© Luke White
Witherby’s was the oldest printing company in Europe; founded in London in 1740. Recycling the old print house into mixed-use luxury apartments and commercial spaces serves, in part, to weave the historical and cultural heritage of its former use and presence within Clerkenwell. With such a rich heritage behind the concrete frame building. print making and its inherent processes serve as a rich narrative from which to draw inspiration for the branding, styling and design of the building both as an external object and of its interiors.
A dark cuboid mass adhering to the strict industrial grid; is home to a more organic flow of ‘ink’ and colour – traversing from the interiors of the apartments, through to the common corridor, extending through the lift (car) down to the main reception lobby and out to the steps and plinth of the building, and finally ending with the vertical four-storey corner wall as a discreet signage.
The concept of ‘ink’ is interpreted as both the colour (a distillation of certain hues within the print process) and as the planar ceiling which serves as a more playful architectural element that weaves through the floors and out through onto the entrance way. Within the common corridors, art installations are skilfully introduced as delightful terminations, partially recessed within the walls. The mushroom head columns, characteristic of the original concrete frame structure, are retained and expressed where possible.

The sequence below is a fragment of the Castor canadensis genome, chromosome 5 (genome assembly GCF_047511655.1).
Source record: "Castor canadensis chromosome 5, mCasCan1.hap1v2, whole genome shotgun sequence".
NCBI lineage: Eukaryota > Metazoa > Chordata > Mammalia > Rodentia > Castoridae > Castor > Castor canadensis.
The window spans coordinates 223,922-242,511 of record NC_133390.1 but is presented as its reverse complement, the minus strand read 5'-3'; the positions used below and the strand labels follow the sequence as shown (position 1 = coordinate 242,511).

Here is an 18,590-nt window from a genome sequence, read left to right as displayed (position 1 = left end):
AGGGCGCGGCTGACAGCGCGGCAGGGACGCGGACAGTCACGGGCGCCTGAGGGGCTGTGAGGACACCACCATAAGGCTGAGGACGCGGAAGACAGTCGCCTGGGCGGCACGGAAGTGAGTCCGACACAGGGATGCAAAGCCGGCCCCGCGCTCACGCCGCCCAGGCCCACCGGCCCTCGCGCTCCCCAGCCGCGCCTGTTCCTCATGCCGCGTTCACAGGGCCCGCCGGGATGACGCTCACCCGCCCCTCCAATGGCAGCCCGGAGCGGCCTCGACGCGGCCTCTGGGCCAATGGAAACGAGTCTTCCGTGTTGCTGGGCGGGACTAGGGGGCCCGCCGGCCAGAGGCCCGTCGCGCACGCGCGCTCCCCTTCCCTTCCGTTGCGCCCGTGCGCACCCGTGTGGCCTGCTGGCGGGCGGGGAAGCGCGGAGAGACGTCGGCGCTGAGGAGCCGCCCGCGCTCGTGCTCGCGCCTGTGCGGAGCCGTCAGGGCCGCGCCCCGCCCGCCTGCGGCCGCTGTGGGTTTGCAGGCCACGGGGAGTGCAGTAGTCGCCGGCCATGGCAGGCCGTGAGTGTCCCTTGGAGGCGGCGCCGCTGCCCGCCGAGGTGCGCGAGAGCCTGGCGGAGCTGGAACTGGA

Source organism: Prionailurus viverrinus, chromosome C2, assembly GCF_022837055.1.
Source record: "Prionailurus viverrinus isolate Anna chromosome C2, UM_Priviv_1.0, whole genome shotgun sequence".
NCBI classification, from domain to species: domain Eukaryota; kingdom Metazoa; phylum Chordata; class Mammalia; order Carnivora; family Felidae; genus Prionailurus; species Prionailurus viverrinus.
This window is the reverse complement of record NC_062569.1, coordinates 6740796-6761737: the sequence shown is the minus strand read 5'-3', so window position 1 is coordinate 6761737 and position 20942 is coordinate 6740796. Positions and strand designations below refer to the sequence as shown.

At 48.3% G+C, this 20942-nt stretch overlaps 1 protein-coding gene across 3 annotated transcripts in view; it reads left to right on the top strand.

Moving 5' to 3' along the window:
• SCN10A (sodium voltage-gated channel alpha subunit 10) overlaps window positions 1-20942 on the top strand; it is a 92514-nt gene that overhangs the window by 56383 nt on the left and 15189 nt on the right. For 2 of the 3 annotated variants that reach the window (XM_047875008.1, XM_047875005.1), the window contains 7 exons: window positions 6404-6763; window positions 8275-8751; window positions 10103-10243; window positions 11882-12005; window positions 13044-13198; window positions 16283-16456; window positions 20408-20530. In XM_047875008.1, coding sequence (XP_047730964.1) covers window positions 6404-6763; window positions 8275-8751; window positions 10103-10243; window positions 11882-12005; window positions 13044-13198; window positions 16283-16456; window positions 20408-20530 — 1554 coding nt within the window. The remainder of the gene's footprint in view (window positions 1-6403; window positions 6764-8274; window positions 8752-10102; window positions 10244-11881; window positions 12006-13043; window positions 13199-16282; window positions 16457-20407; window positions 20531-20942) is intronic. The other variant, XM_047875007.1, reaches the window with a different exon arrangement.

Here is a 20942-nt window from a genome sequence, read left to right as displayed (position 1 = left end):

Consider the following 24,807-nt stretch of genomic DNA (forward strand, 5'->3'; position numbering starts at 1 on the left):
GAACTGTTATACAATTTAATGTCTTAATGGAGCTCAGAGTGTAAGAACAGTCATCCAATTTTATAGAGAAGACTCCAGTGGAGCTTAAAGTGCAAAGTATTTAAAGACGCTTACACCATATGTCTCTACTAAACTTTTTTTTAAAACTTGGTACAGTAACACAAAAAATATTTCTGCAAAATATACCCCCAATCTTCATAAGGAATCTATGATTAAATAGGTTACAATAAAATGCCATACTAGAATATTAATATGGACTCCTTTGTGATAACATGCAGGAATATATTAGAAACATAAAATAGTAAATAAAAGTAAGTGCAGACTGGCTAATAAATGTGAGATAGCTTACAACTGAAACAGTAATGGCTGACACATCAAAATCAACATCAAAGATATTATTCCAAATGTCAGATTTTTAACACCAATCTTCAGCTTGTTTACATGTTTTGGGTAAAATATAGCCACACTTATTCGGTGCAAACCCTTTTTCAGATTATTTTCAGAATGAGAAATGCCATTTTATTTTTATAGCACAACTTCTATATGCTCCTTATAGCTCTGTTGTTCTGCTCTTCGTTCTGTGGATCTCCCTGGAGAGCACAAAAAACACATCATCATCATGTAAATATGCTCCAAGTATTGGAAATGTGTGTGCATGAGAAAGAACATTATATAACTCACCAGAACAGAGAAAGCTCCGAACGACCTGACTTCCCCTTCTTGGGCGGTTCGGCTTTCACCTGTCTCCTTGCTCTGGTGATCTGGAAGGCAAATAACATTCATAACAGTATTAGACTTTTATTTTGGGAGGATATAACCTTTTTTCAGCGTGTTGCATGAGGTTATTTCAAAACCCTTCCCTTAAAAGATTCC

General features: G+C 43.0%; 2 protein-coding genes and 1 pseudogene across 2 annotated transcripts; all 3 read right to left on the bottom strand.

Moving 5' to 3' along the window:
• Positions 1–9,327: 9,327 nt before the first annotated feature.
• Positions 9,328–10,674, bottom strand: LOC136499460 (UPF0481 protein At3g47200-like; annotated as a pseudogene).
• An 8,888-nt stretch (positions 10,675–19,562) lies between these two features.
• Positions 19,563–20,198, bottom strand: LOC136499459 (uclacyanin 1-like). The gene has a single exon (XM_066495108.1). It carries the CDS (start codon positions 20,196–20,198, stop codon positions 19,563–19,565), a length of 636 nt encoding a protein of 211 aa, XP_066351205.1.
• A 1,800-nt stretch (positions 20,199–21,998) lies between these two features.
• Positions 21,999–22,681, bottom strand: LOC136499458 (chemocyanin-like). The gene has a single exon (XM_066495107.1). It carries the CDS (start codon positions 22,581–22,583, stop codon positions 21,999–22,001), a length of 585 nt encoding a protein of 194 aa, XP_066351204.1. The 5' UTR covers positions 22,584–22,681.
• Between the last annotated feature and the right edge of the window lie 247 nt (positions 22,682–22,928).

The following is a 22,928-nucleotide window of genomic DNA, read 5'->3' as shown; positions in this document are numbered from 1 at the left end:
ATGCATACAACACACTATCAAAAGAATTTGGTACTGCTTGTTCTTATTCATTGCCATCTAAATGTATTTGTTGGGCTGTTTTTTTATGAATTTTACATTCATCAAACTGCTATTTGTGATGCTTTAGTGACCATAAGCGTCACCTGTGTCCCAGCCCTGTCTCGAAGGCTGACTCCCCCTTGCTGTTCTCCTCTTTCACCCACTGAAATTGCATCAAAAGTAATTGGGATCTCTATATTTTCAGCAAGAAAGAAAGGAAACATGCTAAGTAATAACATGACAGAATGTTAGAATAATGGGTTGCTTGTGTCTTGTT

Print is also invoked as indentations and embossments within the architectural and signage elements of the project. Starting with the main signage of the building gently ‘engraved’ – text in a matt paint finish against the gloss resin paint finish, and subtly wrapped around the vertical wall. This is intended more as subliminal architectural signage; while the entrance signage is expressed as hyper-graphic fonts sandblasted onto the glazed wall – the text of which leads one into the interior of the lobby. A timber-clad wall curves outwards to guide one through to the interiors.
The material palette of the apartments is kept natural and earthy. Spessart Oak wardrobe door panels with recessed finger-grips enclose a carcass of inner finishing in lighter oak melamine. The textured natural grain of the oak door panels is set against the light colour of the off-white carpet. The wet areas are characterised by tile-finished floors and walls with accent grey, uncalibrated basalt mosaic tiles. Honed basalt porcelain tiles in large sections are proposed generally to achieve a monolithic finish.